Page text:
Living liver-donor transplant awareness low, even among physicians
A survey released by WebMD and the University of Pittsburgh Medical Center revealed that lack of awareness, misperceptions and biases about liver disease and transplantation, especially living donation, are significant factors contributing to a lack of available organs, according to a press release.
“Our survey results showed that people are willing to donate to save a life, particularly if they know the person, but, potential donors, patients and physicians may not know all available options, and others may have misperceptions about the transplant process,” Abhi Humar, MD, division chief of UPMC Transplant Services, said in the release. “We need to increase awareness and knowledge.”
The survey, Understanding Attitudes and Perceptions About Liver Disease and Transplantation, comprised more than 4,600 consumers and 660 physicians. Most respondents were aware of living donation and aid they would donate to someone they knew, however the results clearly identified obstacles to increasing donation.
Those willing to donate dropped to 39% in the case of someone they did not know and to 36% for a person whose transplant was needed due to substance abuse. Respondents were also unwilling to donate due to concerns about potential risks (44%), uncertainty about the procedure (39%), and uncertainty about the costs (28%).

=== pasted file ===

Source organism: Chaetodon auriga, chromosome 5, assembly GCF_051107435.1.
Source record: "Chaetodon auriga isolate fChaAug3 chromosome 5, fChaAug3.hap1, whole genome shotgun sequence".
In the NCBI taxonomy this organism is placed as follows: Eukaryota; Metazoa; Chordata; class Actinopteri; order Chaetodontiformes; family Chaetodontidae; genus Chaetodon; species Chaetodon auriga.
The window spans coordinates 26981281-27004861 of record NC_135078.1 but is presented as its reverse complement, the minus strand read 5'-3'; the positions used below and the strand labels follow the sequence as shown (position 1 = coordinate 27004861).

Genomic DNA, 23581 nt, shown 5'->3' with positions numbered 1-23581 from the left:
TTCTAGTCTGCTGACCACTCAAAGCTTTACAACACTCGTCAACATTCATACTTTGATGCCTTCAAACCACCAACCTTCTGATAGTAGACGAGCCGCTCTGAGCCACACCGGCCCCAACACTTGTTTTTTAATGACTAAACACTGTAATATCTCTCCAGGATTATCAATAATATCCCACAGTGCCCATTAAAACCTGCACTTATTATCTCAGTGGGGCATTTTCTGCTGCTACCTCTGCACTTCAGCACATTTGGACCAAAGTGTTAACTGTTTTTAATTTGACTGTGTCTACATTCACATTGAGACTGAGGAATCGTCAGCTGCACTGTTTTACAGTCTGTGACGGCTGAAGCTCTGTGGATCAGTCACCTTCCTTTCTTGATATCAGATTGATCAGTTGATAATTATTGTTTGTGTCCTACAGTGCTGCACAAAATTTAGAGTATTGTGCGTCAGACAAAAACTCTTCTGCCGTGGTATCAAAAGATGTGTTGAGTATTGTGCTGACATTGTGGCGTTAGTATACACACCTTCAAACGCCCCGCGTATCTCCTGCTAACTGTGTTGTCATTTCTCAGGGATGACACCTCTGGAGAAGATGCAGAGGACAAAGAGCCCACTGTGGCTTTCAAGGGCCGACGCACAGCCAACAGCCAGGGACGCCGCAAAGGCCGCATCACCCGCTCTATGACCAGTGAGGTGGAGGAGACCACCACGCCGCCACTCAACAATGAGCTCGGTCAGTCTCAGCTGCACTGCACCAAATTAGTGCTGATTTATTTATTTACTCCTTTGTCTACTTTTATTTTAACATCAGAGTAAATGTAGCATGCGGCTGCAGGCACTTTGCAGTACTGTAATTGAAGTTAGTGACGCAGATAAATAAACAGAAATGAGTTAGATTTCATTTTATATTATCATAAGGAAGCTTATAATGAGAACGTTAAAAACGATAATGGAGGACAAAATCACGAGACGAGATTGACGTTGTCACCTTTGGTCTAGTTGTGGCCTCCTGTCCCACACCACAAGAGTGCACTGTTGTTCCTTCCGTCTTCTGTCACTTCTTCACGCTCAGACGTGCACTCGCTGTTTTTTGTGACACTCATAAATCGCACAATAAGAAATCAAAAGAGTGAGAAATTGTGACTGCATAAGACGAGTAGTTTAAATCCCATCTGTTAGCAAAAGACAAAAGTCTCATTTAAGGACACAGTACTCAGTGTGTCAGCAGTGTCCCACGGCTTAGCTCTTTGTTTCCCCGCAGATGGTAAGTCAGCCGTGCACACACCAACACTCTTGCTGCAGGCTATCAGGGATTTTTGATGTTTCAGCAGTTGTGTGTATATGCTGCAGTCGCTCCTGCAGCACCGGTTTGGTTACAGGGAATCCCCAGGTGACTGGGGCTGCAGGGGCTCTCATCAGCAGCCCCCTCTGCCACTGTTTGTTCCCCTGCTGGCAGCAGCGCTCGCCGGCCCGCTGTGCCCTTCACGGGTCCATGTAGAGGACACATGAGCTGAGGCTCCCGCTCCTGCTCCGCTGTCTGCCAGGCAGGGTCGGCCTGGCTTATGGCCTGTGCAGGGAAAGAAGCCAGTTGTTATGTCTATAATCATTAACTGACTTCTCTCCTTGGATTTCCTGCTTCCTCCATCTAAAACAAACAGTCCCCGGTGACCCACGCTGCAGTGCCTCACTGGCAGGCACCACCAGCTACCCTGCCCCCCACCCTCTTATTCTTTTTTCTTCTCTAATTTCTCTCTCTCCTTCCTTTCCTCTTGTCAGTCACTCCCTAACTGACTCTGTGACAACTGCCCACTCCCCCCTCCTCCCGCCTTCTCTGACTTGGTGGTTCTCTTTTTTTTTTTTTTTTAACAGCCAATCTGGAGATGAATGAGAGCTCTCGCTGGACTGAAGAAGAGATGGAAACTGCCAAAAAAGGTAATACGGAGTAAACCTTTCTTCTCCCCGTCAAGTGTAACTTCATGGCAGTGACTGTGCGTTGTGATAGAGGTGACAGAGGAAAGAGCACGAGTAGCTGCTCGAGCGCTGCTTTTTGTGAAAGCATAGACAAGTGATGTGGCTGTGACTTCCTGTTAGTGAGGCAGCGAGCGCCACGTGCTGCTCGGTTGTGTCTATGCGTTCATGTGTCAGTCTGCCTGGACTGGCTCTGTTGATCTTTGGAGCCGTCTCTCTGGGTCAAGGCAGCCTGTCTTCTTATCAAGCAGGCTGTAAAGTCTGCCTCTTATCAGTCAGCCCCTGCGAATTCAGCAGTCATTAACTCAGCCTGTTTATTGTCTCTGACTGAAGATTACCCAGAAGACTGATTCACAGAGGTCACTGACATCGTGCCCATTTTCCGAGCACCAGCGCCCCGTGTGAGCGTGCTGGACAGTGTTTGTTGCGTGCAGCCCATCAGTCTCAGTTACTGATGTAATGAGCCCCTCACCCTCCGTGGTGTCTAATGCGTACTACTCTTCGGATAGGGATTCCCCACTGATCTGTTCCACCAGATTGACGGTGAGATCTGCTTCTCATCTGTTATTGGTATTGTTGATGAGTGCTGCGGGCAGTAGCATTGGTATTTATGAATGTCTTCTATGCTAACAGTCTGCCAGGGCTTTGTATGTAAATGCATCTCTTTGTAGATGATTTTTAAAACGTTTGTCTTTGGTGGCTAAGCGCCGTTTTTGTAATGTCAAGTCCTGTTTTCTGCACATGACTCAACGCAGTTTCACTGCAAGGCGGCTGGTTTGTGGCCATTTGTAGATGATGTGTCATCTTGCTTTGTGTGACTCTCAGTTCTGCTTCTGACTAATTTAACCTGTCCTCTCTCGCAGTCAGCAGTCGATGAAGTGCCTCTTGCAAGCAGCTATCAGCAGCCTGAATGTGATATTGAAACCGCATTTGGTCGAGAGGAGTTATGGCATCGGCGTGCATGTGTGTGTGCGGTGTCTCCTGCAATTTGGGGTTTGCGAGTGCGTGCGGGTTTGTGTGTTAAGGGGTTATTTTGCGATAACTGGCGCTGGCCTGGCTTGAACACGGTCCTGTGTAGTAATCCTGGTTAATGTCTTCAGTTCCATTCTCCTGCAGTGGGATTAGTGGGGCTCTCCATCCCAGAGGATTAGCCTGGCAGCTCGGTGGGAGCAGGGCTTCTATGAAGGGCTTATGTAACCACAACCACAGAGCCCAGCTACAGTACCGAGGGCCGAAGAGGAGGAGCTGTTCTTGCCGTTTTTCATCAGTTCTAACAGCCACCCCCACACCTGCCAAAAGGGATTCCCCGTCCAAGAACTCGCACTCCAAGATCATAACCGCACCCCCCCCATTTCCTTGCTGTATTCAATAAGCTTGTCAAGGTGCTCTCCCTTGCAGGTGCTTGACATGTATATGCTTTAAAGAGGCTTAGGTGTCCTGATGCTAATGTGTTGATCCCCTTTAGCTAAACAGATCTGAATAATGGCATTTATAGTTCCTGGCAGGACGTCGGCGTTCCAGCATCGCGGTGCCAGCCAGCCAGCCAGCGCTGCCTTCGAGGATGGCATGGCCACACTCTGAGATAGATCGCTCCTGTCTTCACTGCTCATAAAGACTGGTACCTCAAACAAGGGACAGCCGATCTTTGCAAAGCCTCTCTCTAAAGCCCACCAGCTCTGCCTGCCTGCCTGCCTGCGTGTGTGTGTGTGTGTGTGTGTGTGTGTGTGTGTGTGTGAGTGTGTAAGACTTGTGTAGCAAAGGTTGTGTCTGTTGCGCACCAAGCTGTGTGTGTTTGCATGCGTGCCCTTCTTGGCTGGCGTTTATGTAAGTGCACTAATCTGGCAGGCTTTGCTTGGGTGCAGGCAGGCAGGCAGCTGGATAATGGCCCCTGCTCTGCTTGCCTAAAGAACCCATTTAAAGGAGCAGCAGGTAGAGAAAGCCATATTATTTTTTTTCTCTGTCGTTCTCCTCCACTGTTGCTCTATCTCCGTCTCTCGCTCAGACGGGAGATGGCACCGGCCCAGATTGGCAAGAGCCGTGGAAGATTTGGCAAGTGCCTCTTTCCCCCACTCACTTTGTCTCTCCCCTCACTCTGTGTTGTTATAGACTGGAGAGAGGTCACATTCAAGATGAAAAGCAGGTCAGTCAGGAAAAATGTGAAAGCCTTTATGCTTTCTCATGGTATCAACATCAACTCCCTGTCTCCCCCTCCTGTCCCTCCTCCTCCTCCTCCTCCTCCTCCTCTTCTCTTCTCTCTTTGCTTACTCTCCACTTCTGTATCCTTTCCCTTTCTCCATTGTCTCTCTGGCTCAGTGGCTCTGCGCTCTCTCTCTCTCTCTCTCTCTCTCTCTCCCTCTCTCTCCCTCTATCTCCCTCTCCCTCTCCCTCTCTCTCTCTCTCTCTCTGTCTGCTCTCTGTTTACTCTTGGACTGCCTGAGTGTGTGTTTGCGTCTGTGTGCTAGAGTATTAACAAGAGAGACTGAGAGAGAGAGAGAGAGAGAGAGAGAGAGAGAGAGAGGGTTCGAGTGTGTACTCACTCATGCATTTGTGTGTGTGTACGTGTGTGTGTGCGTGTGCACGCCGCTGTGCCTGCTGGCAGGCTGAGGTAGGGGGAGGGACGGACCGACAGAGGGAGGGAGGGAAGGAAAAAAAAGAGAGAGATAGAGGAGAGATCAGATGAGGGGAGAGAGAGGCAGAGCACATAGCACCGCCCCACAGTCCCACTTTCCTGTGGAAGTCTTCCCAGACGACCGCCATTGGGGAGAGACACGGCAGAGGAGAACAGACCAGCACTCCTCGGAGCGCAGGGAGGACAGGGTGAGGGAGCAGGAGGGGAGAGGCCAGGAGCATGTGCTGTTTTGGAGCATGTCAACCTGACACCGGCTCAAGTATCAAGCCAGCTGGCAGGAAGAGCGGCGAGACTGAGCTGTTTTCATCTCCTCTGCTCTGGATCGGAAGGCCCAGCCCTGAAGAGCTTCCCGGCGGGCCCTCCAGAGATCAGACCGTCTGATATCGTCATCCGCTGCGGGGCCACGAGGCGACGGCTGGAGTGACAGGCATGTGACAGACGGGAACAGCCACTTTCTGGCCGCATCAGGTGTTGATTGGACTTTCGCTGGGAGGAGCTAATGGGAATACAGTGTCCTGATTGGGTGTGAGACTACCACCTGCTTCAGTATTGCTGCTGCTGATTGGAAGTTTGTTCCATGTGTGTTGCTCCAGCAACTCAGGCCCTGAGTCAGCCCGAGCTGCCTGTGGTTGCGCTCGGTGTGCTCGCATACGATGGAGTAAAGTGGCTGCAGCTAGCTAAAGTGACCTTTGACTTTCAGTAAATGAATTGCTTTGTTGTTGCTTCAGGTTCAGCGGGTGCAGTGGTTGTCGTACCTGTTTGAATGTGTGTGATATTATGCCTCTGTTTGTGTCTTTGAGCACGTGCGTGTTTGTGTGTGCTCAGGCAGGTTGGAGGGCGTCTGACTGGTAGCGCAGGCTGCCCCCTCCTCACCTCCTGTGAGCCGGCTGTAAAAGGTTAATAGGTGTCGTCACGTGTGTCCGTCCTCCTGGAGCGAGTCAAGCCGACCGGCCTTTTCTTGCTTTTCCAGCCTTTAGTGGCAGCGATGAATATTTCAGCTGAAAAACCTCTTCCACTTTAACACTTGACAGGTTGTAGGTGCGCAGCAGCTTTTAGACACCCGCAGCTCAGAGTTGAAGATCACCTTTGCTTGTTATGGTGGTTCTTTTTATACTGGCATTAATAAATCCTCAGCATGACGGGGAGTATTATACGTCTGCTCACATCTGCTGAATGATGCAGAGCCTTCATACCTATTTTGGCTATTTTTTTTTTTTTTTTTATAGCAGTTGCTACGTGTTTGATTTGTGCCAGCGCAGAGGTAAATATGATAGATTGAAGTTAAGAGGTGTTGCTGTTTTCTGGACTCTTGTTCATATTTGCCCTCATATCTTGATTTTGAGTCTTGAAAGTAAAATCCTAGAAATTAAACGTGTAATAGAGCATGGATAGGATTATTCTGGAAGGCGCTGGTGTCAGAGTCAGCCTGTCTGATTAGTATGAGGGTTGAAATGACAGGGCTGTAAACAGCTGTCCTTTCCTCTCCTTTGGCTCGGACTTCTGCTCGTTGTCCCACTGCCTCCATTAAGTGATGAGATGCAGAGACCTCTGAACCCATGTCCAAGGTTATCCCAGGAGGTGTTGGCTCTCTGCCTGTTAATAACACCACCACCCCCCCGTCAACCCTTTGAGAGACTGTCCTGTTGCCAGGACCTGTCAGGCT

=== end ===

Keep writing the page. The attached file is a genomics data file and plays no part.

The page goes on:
While 48% of respondents were willing to ask a friend or family member to donate if they needed a liver, those willing to ask a non-friend or family member dropped to 23%. Among surveyed patients with liver disease, 10% learned about living donation from their physician, and approximately 43% of physicians reported a lack of knowledge regarding living-donor liver transplantation.
“There is much to be excited about in the field of organ transplant, yet misperceptions are hindering our ability to reap all the benefits,” John Whyte, MD, chief medical officer of WebMD, said in the release. “This lack of understanding showed by respondents contributes to the gap in donors and unnecessary deaths. We need to do a better job of communicating the realities of liver disease and liver donation, and change the misperceptions that surround the issue, particularly given the capacity for medical innovation to save lives through living donation.”